208N, Munk School of Global Affairs (1 Devonshire Place)
  • March 2, 2016 from 10:00am to 12:00pm

Speaker: Laila Rahman (Lupina Senior Doctoral Fellow, PhD Candidate at the Dalla Lana School of Public Health, University of Toronto)

Discussant: Dr. Laura Bisaillon (Assistant Professor in Health Studies at the University of Toronto Scarborough)

Globally, 1 in 3 women experience physical and/or sexual intimate partner violence (IPV) during their lifetime but this rate is almost double in one postcolonial nation – Bangladesh. Interventions are primarily geared toward changing social norms, not toward addressing the key societal determinants of subalterns who do not have social mobility. This paper tracks the discourses of ‘harmful cultural practices’ and ‘social norms’ within the framework of gender-based violence in the family under the Convention on the Elimination of All Forms of Discrimination against Women (CEDAW). Using postcolonial feminist discourse analysis, I explore how culture and social norms of the postcolonials have been constructed to produce and reproduce othering across different genres in the global and local contexts while the subalterns’ economic and social locations and their postcolonial history remain largely invisible. The documents considered include the United Nations General Recommendation No. 19 on violence against women (which brought violence against women within the realm of international human rights law), CEDAW special rapporteurs’ reports, country reports, World Report on Violence and Health and research literature on male IPV against women in Bangladesh. I argue that the discursive construction of ‘culture’ and ‘social norms’ in these well-intentioned documents, in order to negate ‘harmful cultural practices’ and eliminate ‘all forms of discrimination against women’, in fact, have been appropriating the colonial/neocolonial and patriarchal structures and, in turn, contributing to othering the women living in the Global South including Bangladesh.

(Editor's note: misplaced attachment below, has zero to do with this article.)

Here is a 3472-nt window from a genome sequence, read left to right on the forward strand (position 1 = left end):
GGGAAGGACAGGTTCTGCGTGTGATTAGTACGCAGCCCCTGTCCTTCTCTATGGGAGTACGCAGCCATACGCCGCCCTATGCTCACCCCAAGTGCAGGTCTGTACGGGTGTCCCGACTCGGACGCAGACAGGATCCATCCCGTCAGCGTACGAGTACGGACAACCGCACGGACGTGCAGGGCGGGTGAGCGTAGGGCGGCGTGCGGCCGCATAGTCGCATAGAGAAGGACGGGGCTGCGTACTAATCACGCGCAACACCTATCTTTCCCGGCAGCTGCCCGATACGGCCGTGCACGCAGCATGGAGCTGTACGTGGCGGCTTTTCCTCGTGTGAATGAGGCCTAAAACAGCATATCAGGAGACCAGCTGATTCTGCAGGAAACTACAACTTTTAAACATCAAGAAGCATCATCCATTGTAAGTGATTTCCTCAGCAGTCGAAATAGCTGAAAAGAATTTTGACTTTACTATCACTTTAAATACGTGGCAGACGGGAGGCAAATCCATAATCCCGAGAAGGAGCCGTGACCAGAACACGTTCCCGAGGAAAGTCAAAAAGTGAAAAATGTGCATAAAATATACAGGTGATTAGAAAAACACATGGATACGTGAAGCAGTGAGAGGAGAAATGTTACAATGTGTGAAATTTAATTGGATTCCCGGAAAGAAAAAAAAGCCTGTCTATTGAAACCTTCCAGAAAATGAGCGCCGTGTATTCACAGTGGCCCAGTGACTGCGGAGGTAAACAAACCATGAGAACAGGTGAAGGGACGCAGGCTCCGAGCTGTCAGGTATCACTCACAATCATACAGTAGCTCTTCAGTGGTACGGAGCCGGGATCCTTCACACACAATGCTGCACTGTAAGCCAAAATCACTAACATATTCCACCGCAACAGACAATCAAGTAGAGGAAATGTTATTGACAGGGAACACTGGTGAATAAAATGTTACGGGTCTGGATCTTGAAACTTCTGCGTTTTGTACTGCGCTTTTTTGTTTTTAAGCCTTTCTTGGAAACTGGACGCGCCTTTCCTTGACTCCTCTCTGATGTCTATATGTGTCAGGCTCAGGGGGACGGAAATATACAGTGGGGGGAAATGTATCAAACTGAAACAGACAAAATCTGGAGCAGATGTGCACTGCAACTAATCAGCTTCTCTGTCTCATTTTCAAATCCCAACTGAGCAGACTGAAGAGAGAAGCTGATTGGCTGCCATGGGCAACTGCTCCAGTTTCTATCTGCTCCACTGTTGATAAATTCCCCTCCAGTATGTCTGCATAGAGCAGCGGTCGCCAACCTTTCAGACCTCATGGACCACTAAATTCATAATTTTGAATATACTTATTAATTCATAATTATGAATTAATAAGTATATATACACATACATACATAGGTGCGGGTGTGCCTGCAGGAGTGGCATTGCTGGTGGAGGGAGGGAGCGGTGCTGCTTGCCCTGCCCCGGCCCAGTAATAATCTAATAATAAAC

Laila Rahman is a doctoral candidate in Social and Behavioral Health Sciences in the Dalla Lana School of Public Health at the University of Toronto. In her doctoral research, funded by the Canadian Institute of Health Research, Laila is in dialogue with postcolonial feminism, intersectionality and discourse analysis in exploring the male intimate partner violence against women in Bangladesh.

Laura Bisaillon is Assistant Professor in Health Studies at the University of Toronto Scarborough. Her graduate cross-appointment is at the Dalla Lana School of Public Health. She earned a PhD in Population Health (Ottawa), a Master’s in Urban Planning (McGill) and a BA in Political Studies (Bishop’s). Laura is an interdisciplinary social scientist interested in issues of migration, equity, socio-legal studies, and social and health policy. Through her research, she investigates social problems at the intersections of immigration, policy, the law, ethics, and HIV/AIDS. Laura holds funding for and carries out research in Ethiopia and Iran. Laura has developed courses including the social determinants of health, migration and public health, and critical qualitative health research methods. She sits on the editorial board of Refuge and the board of directors of the HIV and AIDS Legal Clinic Ontario. Laura is fluent in English and French. Her academic website ishttp://www.utsc.utoronto.ca/anthropology/laura-bisaillon